In Cirencester, United Kingdom, a new (and potentially smelly!) energy resource is being explored at the biogas power station this month.
Hundreds of pounds of chicken manure from many local farms are being used to convert the odourful substance into biogas in an anaerobic digester. Pig manure and other agricultural waste are also being used along with the chicken feces to be converted into biogas.
Local farmers benefit greatly from this - they are paid for the waste, and also receive free heat for their farms.
Biogas plants can use the animal waste products by creating high temperatures that cause the manure to release a bounty of methane-rich gases. This gas is then captured and burned in a generator to produce renewable electricity and heat.
Approximately 1 megawatt hours of energy will be produced from the biogas plant, which is enough to supply about 350 houses with electricity. By-products from this process can be used as fertilizer as well.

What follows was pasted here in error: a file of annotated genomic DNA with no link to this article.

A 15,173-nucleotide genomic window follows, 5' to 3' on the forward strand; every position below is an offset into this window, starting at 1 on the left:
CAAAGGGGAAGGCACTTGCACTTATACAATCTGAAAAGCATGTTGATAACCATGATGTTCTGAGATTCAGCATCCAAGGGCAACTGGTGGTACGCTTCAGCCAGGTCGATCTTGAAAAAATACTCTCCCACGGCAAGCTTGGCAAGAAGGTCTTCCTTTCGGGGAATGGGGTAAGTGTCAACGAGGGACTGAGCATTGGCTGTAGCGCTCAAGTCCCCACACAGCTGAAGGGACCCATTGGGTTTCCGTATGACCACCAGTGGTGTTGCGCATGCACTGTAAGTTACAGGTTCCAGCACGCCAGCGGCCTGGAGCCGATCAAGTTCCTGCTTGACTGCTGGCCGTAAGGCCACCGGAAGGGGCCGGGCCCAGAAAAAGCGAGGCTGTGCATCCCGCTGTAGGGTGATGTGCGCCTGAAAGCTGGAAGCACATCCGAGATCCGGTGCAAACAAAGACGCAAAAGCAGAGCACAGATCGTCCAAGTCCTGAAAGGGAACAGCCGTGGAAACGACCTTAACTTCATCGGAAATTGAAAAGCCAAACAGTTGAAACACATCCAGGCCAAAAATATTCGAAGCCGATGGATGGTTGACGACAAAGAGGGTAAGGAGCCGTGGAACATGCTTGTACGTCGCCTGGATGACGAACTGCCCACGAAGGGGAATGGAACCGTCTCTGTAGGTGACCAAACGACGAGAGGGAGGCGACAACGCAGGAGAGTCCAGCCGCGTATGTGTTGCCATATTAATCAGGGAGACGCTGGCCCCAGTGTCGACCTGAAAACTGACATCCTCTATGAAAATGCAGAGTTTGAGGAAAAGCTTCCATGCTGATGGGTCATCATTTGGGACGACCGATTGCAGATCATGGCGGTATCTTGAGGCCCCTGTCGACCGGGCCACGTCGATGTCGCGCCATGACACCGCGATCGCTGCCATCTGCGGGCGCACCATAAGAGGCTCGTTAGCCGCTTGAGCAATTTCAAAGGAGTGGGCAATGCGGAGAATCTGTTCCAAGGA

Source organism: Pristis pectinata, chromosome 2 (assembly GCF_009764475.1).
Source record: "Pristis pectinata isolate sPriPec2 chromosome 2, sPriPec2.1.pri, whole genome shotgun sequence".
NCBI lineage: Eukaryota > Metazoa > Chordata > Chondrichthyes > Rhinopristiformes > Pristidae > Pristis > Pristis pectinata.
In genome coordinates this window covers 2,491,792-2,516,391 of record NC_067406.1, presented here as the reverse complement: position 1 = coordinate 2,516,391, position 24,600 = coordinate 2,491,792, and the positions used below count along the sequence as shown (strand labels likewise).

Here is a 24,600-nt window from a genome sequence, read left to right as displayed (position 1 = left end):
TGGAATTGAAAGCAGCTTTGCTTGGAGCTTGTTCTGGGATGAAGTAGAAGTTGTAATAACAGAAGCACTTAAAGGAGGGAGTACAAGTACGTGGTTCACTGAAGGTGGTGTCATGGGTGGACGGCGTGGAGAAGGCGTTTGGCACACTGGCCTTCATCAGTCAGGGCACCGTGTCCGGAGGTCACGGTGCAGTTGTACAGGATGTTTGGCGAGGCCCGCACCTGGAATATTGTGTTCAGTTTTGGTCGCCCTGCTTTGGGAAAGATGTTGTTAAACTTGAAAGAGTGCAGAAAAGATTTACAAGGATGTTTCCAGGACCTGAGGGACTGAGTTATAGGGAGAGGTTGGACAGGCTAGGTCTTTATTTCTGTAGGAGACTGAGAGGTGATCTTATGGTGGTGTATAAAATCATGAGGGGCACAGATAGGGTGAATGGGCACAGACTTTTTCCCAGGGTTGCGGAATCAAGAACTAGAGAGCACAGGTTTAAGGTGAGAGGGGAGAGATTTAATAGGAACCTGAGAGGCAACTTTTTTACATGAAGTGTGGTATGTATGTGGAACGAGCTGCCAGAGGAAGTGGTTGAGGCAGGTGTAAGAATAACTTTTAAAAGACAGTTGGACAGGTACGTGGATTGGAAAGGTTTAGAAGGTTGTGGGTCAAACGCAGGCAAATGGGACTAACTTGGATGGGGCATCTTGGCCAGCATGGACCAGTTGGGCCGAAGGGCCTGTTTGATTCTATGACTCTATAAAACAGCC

Biogas is becoming increasingly more popular in Asia and Europe – and similar ideas have been instilled in areas of Canada and the US. The idea of renewable energy is one we should think more about as individuals, and with that, we should actively support and invest in more biogas plants in the near future. It shows a promising future for local power generation and an excellent alternative (but, admittedly, not a complete replacement) to fossil fuel burning.
We can all benefit from turning poo into something new!